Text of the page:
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Culture Front 5.14.14
JACKSON, WYO – Drawn to an inward gaze
There’s a lot of tip-toeing, prowling, and foraging in Kaidi Dunstan’s current exhibit, “Notions and Happenstance,” on display through June 21 at Tayloe Piggott Gallery.
I loved this show for many reasons, one being the inward, downward gaze of the figures, which contrasts the upward, outward tendency of our gaze in Jackson Hole. Introspection is not a strong suit of the American West. Our iconic figures of cowboys and trappers are rendered with proud countenances looking to the horizon and new lands to conquer.
Dunstan, a Jackson native who now lives in London, may not be making alternative “Western” figures specifically, but seeing her work in the context of this town offers a rare invitation to look within. While not overtly psychological, Dunstan’s figures can be seen as archetypal. Their gestures and postures evoke universal human themes such as search and discovery, nakedness and covering, weight and light.
In “Happenstance,” a lone figure walking in the woods encounters a dark hole in the ground, perhaps a persephone-sized passageway to the underworld? The forest glows golden and white, humming with life. Yet the figure is drawn to examine the dark.
In “Hunt,” two moonlit figures, again in a forest, mimic birds feeding in the grass. The humans may be ready to scoop up the birds, yet the birds seem unaware of their presence. Both human and avian creatures could be ghosts creeping through darkness. In fact, I thought of the Radiohead song, “Creep,” when I saw this piece. There’s the same dreamy, ethereal quality: “You’re just like an angel, your skin makes me cry, you float like a feather, in a beautiful world.”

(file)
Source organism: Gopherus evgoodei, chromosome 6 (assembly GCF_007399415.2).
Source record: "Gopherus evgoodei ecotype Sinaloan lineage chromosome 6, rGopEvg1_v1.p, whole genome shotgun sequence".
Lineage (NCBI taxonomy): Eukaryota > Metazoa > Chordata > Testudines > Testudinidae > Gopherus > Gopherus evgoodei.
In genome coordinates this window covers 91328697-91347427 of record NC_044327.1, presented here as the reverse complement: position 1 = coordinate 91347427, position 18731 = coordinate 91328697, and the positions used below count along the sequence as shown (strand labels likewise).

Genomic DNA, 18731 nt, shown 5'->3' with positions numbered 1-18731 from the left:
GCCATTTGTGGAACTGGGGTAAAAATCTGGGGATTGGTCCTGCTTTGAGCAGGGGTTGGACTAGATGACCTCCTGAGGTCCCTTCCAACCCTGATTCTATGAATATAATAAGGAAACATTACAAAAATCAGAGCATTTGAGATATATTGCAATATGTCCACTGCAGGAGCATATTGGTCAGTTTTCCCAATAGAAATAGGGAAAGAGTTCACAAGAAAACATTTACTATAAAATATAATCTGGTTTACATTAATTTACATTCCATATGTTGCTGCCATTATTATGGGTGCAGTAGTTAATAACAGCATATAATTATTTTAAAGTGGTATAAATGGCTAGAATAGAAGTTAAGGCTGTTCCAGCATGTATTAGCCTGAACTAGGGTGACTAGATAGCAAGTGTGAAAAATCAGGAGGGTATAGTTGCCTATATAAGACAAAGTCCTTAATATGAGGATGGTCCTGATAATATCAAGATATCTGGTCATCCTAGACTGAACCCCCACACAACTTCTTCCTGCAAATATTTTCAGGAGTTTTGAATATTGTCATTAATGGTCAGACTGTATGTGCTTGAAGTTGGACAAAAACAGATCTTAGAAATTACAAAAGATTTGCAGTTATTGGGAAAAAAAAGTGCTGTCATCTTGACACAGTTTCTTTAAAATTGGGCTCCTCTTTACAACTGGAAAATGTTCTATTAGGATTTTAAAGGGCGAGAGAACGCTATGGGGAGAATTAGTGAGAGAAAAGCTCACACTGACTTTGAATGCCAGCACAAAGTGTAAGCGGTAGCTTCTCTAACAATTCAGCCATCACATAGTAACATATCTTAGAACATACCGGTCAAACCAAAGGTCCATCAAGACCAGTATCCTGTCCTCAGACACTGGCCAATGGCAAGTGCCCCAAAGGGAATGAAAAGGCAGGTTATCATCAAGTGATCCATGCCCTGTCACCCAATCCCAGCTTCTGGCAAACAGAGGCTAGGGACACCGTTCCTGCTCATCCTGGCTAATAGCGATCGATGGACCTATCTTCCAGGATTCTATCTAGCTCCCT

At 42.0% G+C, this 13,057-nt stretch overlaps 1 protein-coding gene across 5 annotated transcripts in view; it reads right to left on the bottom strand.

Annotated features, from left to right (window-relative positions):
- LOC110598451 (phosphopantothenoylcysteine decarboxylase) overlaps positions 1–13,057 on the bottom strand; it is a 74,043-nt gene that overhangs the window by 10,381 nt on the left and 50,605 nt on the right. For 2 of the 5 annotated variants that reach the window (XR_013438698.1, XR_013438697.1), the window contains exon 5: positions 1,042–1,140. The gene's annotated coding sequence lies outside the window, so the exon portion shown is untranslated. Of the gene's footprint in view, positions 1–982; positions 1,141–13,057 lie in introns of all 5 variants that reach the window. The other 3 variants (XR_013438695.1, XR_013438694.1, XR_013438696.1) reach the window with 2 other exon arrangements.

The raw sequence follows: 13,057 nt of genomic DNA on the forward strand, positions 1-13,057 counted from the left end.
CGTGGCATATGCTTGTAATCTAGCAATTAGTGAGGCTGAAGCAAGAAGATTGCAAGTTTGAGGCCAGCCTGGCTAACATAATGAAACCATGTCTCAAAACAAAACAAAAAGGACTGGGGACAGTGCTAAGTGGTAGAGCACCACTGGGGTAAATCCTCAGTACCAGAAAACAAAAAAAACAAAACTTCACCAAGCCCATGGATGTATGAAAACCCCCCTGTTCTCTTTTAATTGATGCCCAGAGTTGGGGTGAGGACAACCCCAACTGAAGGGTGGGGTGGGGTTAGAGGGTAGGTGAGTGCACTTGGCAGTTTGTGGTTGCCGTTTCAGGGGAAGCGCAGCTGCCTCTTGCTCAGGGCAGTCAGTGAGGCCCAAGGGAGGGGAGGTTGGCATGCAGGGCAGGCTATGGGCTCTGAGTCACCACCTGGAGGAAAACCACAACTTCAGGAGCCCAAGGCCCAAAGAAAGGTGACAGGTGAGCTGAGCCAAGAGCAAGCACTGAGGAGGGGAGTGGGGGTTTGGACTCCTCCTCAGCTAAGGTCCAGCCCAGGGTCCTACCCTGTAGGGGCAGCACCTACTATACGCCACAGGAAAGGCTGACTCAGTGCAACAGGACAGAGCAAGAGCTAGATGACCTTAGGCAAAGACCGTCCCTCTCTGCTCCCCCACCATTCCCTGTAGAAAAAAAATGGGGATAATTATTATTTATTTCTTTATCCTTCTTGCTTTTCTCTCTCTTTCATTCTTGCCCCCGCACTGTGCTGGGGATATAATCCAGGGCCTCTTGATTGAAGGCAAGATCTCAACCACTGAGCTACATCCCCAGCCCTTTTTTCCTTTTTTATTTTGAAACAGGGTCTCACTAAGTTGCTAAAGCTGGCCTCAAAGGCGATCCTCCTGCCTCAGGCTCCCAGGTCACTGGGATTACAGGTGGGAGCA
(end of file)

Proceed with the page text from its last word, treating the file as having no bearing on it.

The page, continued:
Other pieces among Dunstan’s mixed media works seem to be in conversation with famous painters from history.
“Orange Group” takes cues from Gaugin’s paintings of Tahitian women. Though Dunstan’s figures are more abstract, they possess the blocky shapes and still-life quality of Gaugin’s work. Yet in Dunstan’s piece, the female figures have agency; they are artists themselves, subverting the trope of women as decoration.
“Muybridge Men,” “Hunt,” and “Rock” all made me think of Jean-Francois Millet’s “The Gleaners,” a painting famous for elevating the work of the commoner as worthy subject matter. Again, Dunstan’s work is more abstract and thus open to interpretation. What is it that fascinates Dunstan with the form the human body takes when it bends to pick something up? Repeatedly we see this gesture in her work. Gleaning, gathering, noticing.
“We try to connect to other bodies in different ways, building bridges between us, some fleeting, others complex,” Dunstan says in her artist statement. “I think of myself as a wanderer and this is the territory I investigate; it’s here I find oddness and mystery.”
This show is very much about the body in relation to the world, and a sensuality pulses from many of the pieces.
By mixing her media – charcoal and oil, gauche on board, etc. – Dunstan lends texture to otherwise flat figures.
The pieces feel inviting, as if we as viewers could drop our outward identities and step into the world of symbolism and gesture. When encountering Dunstan’s work, we might lay aside our Western, grin-and-bear-it attitudes and experience something softer, quieter: a moment of repose.
Kaidi Dunstan, “Notions and Happenstance,” through June 21, Tayloe Piggott Gallery, 62 S. Glenwood, 307-733-0555.